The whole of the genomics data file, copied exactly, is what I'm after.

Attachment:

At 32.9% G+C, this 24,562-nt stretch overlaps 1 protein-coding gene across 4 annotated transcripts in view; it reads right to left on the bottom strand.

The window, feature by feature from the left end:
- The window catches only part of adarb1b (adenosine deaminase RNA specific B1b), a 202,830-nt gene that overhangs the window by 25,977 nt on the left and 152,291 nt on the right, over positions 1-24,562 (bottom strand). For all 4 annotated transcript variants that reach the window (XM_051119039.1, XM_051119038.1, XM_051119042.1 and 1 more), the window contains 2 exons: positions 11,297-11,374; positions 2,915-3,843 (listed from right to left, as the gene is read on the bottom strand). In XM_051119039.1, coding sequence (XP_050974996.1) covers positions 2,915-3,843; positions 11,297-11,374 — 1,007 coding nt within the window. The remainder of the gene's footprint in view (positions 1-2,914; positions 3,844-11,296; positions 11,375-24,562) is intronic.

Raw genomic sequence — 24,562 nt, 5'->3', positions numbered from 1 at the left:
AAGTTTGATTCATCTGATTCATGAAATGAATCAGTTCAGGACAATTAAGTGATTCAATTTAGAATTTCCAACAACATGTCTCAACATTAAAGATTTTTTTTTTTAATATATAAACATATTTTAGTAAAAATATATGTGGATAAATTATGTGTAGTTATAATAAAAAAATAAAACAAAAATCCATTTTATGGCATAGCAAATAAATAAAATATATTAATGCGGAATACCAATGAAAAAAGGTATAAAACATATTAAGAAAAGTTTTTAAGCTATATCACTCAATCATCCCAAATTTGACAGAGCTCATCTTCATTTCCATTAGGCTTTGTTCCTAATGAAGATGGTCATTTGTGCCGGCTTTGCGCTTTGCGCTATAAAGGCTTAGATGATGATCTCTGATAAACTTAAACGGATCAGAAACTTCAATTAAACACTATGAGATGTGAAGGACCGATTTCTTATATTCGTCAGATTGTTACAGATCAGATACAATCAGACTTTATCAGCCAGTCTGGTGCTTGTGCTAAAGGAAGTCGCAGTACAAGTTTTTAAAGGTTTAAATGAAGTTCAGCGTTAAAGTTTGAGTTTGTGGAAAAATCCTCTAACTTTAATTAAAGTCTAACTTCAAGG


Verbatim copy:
At 32.9% G+C, this 24,562-nt stretch overlaps 1 protein-coding gene across 4 annotated transcripts in view; it reads right to left on the bottom strand.

The window, feature by feature from the left end:
- The window catches only part of adarb1b (adenosine deaminase RNA specific B1b), a 202,830-nt gene that overhangs the window by 25,977 nt on the left and 152,291 nt on the right, over positions 1-24,562 (bottom strand). For all 4 annotated transcript variants that reach the window (XM_051119039.1, XM_051119038.1, XM_051119042.1 and 1 more), the window contains 2 exons: positions 11,297-11,374; positions 2,915-3,843 (listed from right to left, as the gene is read on the bottom strand). In XM_051119039.1, coding sequence (XP_050974996.1) covers positions 2,915-3,843; positions 11,297-11,374 — 1,007 coding nt within the window. The remainder of the gene's footprint in view (positions 1-2,914; positions 3,844-11,296; positions 11,375-24,562) is intronic.

Raw genomic sequence — 24,562 nt, 5'->3', positions numbered from 1 at the left:
AAGTTTGATTCATCTGATTCATGAAATGAATCAGTTCAGGACAATTAAGTGATTCAATTTAGAATTTCCAACAACATGTCTCAACATTAAAGATTTTTTTTTTTAATATATAAACATATTTTAGTAAAAATATATGTGGATAAATTATGTGTAGTTATAATAAAAAAATAAAACAAAAATCCATTTTATGGCATAGCAAATAAATAAAATATATTAATGCGGAATACCAATGAAAAAAGGTATAAAACATATTAAGAAAAGTTTTTAAGCTATATCACTCAATCATCCCAAATTTGACAGAGCTCATCTTCATTTCCATTAGGCTTTGTTCCTAATGAAGATGGTCATTTGTGCCGGCTTTGCGCTTTGCGCTATAAAGGCTTAGATGATGATCTCTGATAAACTTAAACGGATCAGAAACTTCAATTAAACACTATGAGATGTGAAGGACCGATTTCTTATATTCGTCAGATTGTTACAGATCAGATACAATCAGACTTTATCAGCCAGTCTGGTGCTTGTGCTAAAGGAAGTCGCAGTACAAGTTTTTAAAGGTTTAAATGAAGTTCAGCGTTAAAGTTTGAGTTTGTGGAAAAATCCTCTAACTTTAATTAAAGTCTAACTTCAAGG